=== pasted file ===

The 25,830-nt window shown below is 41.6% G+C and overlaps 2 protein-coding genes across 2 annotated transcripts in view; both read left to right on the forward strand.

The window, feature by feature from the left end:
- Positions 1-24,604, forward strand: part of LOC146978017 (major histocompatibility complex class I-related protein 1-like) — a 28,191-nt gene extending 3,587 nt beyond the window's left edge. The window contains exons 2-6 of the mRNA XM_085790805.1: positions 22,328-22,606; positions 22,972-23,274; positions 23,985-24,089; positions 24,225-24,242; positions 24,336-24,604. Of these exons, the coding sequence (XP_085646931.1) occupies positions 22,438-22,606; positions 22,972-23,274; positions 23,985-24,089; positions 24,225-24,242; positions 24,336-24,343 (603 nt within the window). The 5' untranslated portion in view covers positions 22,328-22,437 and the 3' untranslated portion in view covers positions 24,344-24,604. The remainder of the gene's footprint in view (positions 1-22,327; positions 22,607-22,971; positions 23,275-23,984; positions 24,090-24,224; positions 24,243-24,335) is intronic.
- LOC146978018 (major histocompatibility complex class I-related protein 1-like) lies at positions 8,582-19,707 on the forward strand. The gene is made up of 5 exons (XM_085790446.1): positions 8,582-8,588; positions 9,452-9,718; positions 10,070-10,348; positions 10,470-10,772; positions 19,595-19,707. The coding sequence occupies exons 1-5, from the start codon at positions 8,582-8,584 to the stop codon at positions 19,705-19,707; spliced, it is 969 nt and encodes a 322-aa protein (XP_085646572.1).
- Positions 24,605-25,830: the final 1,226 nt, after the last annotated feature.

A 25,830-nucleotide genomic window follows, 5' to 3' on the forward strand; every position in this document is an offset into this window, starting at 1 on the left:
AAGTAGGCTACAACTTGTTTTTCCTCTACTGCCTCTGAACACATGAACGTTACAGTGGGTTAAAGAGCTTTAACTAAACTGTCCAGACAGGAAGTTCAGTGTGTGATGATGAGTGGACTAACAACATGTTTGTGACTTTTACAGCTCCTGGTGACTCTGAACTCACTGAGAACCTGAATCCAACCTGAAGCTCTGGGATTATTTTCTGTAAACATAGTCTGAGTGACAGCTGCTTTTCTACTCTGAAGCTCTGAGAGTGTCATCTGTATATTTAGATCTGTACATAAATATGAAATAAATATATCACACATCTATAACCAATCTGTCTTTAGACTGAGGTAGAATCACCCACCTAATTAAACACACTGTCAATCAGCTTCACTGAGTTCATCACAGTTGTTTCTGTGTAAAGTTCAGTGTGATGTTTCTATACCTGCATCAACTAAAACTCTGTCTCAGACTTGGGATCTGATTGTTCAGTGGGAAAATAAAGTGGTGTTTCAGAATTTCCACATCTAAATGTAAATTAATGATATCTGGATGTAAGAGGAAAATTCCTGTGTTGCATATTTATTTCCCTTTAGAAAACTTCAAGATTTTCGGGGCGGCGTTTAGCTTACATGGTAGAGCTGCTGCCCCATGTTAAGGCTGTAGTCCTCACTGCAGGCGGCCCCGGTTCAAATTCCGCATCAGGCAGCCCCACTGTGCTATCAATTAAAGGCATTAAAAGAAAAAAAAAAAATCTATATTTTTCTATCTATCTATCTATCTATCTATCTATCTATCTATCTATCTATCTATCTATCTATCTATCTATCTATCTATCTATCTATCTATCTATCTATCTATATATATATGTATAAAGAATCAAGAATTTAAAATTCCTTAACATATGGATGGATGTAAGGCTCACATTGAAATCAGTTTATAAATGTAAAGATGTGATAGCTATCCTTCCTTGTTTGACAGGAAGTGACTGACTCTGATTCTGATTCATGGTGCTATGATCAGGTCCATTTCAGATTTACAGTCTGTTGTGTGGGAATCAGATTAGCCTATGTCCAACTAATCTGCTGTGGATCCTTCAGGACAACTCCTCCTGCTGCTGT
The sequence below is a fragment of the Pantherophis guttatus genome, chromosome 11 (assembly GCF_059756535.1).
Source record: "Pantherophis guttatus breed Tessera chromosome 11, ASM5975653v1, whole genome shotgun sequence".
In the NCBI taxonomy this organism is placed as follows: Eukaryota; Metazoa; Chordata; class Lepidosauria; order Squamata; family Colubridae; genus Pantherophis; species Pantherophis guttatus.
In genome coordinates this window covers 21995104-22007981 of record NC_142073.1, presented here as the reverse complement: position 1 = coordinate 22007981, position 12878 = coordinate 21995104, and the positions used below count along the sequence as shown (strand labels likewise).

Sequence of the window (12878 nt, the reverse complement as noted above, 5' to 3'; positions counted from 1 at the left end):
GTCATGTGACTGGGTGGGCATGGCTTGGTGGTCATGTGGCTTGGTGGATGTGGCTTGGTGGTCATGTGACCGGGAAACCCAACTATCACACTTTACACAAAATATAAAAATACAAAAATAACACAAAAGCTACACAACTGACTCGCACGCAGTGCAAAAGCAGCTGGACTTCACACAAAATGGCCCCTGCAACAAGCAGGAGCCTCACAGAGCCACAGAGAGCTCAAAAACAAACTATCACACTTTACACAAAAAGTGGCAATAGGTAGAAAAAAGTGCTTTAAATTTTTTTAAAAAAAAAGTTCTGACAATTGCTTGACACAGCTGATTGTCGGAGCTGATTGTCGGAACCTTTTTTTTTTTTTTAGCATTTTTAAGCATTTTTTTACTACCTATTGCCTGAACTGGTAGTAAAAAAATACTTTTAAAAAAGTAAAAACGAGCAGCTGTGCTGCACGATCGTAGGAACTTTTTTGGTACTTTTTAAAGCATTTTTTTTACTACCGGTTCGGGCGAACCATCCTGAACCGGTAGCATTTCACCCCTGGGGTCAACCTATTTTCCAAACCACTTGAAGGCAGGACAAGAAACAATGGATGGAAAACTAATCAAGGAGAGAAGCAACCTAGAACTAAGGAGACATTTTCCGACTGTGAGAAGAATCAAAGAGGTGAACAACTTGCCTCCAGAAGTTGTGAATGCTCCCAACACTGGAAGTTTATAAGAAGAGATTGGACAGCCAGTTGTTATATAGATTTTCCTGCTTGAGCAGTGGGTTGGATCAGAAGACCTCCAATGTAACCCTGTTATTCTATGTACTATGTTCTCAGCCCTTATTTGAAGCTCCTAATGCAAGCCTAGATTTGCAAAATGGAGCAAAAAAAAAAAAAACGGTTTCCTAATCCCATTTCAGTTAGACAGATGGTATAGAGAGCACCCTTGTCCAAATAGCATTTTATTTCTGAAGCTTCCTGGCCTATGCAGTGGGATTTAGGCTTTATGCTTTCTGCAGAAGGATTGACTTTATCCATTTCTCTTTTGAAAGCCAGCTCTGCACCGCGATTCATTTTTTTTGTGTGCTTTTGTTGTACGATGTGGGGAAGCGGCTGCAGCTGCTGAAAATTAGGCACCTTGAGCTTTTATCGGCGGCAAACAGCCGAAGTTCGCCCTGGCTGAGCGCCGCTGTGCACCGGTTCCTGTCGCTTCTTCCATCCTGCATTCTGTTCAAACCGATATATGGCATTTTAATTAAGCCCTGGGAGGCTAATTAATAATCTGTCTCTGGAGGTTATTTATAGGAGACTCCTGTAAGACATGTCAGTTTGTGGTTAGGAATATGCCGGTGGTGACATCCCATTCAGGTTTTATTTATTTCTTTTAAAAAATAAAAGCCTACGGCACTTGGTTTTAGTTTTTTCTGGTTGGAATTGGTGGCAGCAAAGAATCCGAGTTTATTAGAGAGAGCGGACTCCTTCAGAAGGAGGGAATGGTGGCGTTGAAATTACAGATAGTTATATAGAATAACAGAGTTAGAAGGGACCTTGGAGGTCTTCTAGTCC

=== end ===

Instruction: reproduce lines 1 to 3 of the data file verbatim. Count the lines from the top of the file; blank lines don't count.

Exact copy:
The 25,830-nt window shown below is 41.6% G+C and overlaps 2 protein-coding genes across 2 annotated transcripts in view; both read left to right on the forward strand.

The window, feature by feature from the left end:
- Positions 1-24,604, forward strand: part of LOC146978017 (major histocompatibility complex class I-related protein 1-like) — a 28,191-nt gene extending 3,587 nt beyond the window's left edge. The window contains exons 2-6 of the mRNA XM_085790805.1: positions 22,328-22,606; positions 22,972-23,274; positions 23,985-24,089; positions 24,225-24,242; positions 24,336-24,604. Of these exons, the coding sequence (XP_085646931.1) occupies positions 22,438-22,606; positions 22,972-23,274; positions 23,985-24,089; positions 24,225-24,242; positions 24,336-24,343 (603 nt within the window). The 5' untranslated portion in view covers positions 22,328-22,437 and the 3' untranslated portion in view covers positions 24,344-24,604. The remainder of the gene's footprint in view (positions 1-22,327; positions 22,607-22,971; positions 23,275-23,984; positions 24,090-24,224; positions 24,243-24,335) is intronic.